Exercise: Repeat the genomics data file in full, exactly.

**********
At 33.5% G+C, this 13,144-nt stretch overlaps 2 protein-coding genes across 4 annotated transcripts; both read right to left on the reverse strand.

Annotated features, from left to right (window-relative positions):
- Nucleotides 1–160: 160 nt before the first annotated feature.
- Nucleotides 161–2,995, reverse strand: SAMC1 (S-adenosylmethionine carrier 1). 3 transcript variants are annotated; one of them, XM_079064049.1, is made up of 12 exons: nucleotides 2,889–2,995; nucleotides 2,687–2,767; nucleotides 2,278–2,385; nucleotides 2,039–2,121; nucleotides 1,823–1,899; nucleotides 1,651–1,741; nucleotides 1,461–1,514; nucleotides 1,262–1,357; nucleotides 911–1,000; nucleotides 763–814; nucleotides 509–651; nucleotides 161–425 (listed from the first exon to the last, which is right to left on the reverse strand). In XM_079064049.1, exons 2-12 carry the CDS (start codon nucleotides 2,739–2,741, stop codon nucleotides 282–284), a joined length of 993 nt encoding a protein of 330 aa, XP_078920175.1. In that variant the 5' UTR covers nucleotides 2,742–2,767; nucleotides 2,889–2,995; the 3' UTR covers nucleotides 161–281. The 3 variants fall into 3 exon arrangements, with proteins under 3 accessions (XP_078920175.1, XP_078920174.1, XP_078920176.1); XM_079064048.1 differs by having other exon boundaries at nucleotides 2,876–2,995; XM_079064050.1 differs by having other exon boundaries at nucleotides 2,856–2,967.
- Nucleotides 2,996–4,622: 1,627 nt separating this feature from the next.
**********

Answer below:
At 33.5% G+C, this 13,144-nt stretch overlaps 2 protein-coding genes across 4 annotated transcripts; both read right to left on the reverse strand.

Annotated features, from left to right (window-relative positions):
- Nucleotides 1–160: 160 nt before the first annotated feature.
- Nucleotides 161–2,995, reverse strand: SAMC1 (S-adenosylmethionine carrier 1). 3 transcript variants are annotated; one of them, XM_079064049.1, is made up of 12 exons: nucleotides 2,889–2,995; nucleotides 2,687–2,767; nucleotides 2,278–2,385; nucleotides 2,039–2,121; nucleotides 1,823–1,899; nucleotides 1,651–1,741; nucleotides 1,461–1,514; nucleotides 1,262–1,357; nucleotides 911–1,000; nucleotides 763–814; nucleotides 509–651; nucleotides 161–425 (listed from the first exon to the last, which is right to left on the reverse strand). In XM_079064049.1, exons 2-12 carry the CDS (start codon nucleotides 2,739–2,741, stop codon nucleotides 282–284), a joined length of 993 nt encoding a protein of 330 aa, XP_078920175.1. In that variant the 5' UTR covers nucleotides 2,742–2,767; nucleotides 2,889–2,995; the 3' UTR covers nucleotides 161–281. The 3 variants fall into 3 exon arrangements, with proteins under 3 accessions (XP_078920175.1, XP_078920174.1, XP_078920176.1); XM_079064048.1 differs by having other exon boundaries at nucleotides 2,876–2,995; XM_079064050.1 differs by having other exon boundaries at nucleotides 2,856–2,967.
- Nucleotides 2,996–4,622: 1,627 nt separating this feature from the next.